Tansu In Your Home
By TY HEINEKEN
Because Tansu were primarily intended as house alcove or storeroom storage cabinetry, and not furniture in Japan, they can be used anywhere in a western setting. In our home, we use a clothing storage chest on chest as split pieces on either side of our bed. In the library, a small Edo Period chest on wheels holds the music system. In the dining room, a large formal chest from Sendai is used for table linens. Because no preconception of appropriateness need apply, Tansu can be used anywhere.
- However, several limitations should be understood:
- 1 - Tansu size and proportion are determined by the architecture of the Japanese traditional house. As an adjunct to the overall plan, size was most always in a measurement multiple of 30 centimeters (the Shaku in Japanese carpentry). For example, a Tansu that is 3 Shaku in height would be 3 Shaku wide by 1 1/2 Shaku deep. There might be some variation depending on age and provenance, but generally this proportion rule will apply.
- 2 - Japan has a distinct rainy season, so the inherent moisture of woods used in chest construction may not be fully compatible with your centrally heated/air conditioned home.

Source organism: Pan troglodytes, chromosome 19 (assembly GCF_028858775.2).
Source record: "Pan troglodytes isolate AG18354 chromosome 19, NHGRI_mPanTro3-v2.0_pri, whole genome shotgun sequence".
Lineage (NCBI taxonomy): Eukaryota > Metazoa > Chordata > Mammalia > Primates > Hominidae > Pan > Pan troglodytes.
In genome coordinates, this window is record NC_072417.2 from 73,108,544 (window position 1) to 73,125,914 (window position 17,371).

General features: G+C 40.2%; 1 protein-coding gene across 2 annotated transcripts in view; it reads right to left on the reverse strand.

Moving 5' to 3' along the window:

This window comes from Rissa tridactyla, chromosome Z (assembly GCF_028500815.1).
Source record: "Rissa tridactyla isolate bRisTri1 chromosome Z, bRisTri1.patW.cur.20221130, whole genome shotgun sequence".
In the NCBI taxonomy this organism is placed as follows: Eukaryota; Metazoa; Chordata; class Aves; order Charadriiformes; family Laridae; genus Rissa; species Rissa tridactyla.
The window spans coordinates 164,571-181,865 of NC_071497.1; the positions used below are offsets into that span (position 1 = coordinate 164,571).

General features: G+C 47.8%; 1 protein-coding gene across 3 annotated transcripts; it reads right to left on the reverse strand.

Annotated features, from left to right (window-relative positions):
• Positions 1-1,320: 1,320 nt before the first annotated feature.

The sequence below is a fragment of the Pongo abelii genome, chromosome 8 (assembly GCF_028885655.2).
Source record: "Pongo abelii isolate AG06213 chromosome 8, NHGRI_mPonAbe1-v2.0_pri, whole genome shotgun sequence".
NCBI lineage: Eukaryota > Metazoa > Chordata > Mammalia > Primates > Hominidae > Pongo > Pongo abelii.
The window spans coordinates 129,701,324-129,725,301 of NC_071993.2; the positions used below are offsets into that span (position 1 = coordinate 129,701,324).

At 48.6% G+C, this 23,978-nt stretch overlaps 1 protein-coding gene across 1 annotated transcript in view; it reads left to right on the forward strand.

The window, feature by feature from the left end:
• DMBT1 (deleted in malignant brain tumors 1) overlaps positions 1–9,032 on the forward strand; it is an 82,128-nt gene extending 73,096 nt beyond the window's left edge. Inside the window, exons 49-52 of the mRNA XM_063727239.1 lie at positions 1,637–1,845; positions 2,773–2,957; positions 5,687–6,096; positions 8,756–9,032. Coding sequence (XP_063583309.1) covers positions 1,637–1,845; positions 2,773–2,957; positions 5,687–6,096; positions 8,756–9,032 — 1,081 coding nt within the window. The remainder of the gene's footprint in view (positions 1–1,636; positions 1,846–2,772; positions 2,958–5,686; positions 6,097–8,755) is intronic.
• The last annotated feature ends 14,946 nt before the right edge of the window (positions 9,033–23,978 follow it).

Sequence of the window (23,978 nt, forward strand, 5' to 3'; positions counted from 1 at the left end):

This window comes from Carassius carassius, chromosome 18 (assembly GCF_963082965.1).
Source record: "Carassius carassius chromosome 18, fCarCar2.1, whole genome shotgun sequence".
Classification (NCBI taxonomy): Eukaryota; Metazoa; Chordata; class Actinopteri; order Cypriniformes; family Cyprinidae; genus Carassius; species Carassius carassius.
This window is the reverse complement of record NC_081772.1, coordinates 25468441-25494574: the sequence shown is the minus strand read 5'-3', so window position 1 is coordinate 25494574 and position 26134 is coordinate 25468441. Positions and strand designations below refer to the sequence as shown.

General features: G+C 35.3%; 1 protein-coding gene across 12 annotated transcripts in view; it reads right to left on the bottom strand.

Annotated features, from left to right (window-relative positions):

- 3 - Tansu were designed to be moved around as needed. Therefore, the primary construction joinery is usually flexible rather then rigid as with a dovetail. Openings between parallel boards (not cracks in a single board) are to be expected occasionally with secondary woods such as drawer flooring and case back panels.
- 4 - Urushi lacquer as a finish is extremely reliable against normal wear. However, because it is always "alive" and capable of change if stimulated, it must be kept away from hot rays of the sun.
On balance, there can be an advantage under some circumstances to choosing a reproduction over an antique: use of kiln dried primary woods, use of veneered plywood as secondary material, the application of a fully predictable "permanent" sprayed finish.